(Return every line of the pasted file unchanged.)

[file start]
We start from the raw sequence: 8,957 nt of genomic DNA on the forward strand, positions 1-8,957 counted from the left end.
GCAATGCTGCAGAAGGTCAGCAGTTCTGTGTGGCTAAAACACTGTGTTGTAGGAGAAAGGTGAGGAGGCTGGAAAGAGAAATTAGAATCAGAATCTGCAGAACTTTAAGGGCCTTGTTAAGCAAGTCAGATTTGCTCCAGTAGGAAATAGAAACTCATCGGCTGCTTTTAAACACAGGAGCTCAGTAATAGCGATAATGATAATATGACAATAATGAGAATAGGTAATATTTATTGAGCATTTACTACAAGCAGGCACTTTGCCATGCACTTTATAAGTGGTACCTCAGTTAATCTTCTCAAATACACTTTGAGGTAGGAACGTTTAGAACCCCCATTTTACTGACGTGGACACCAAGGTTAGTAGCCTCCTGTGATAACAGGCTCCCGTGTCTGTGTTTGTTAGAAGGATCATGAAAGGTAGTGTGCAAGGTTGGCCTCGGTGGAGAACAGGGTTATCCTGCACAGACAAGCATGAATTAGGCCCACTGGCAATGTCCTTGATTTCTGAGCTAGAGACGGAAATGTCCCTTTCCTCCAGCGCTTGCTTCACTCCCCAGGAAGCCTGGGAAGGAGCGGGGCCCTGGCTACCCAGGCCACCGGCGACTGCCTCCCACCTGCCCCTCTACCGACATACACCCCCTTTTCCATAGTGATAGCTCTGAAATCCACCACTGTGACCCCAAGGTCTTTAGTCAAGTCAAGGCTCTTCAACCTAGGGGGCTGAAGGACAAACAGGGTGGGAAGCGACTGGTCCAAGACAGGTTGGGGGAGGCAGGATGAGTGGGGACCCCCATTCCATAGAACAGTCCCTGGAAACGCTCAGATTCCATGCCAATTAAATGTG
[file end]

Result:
We start from the raw sequence: 8,957 nt of genomic DNA on the forward strand, positions 1-8,957 counted from the left end.
GCAATGCTGCAGAAGGTCAGCAGTTCTGTGTGGCTAAAACACTGTGTTGTAGGAGAAAGGTGAGGAGGCTGGAAAGAGAAATTAGAATCAGAATCTGCAGAACTTTAAGGGCCTTGTTAAGCAAGTCAGATTTGCTCCAGTAGGAAATAGAAACTCATCGGCTGCTTTTAAACACAGGAGCTCAGTAATAGCGATAATGATAATATGACAATAATGAGAATAGGTAATATTTATTGAGCATTTACTACAAGCAGGCACTTTGCCATGCACTTTATAAGTGGTACCTCAGTTAATCTTCTCAAATACACTTTGAGGTAGGAACGTTTAGAACCCCCATTTTACTGACGTGGACACCAAGGTTAGTAGCCTCCTGTGATAACAGGCTCCCGTGTCTGTGTTTGTTAGAAGGATCATGAAAGGTAGTGTGCAAGGTTGGCCTCGGTGGAGAACAGGGTTATCCTGCACAGACAAGCATGAATTAGGCCCACTGGCAATGTCCTTGATTTCTGAGCTAGAGACGGAAATGTCCCTTTCCTCCAGCGCTTGCTTCACTCCCCAGGAAGCCTGGGAAGGAGCGGGGCCCTGGCTACCCAGGCCACCGGCGACTGCCTCCCACCTGCCCCTCTACCGACATACACCCCCTTTTCCATAGTGATAGCTCTGAAATCCACCACTGTGACCCCAAGGTCTTTAGTCAAGTCAAGGCTCTTCAACCTAGGGGGCTGAAGGACAAACAGGGTGGGAAGCGACTGGTCCAAGACAGGTTGGGGGAGGCAGGATGAGTGGGGACCCCCATTCCATAGAACAGTCCCTGGAAACGCTCAGATTCCATGCCAATTAAATGTG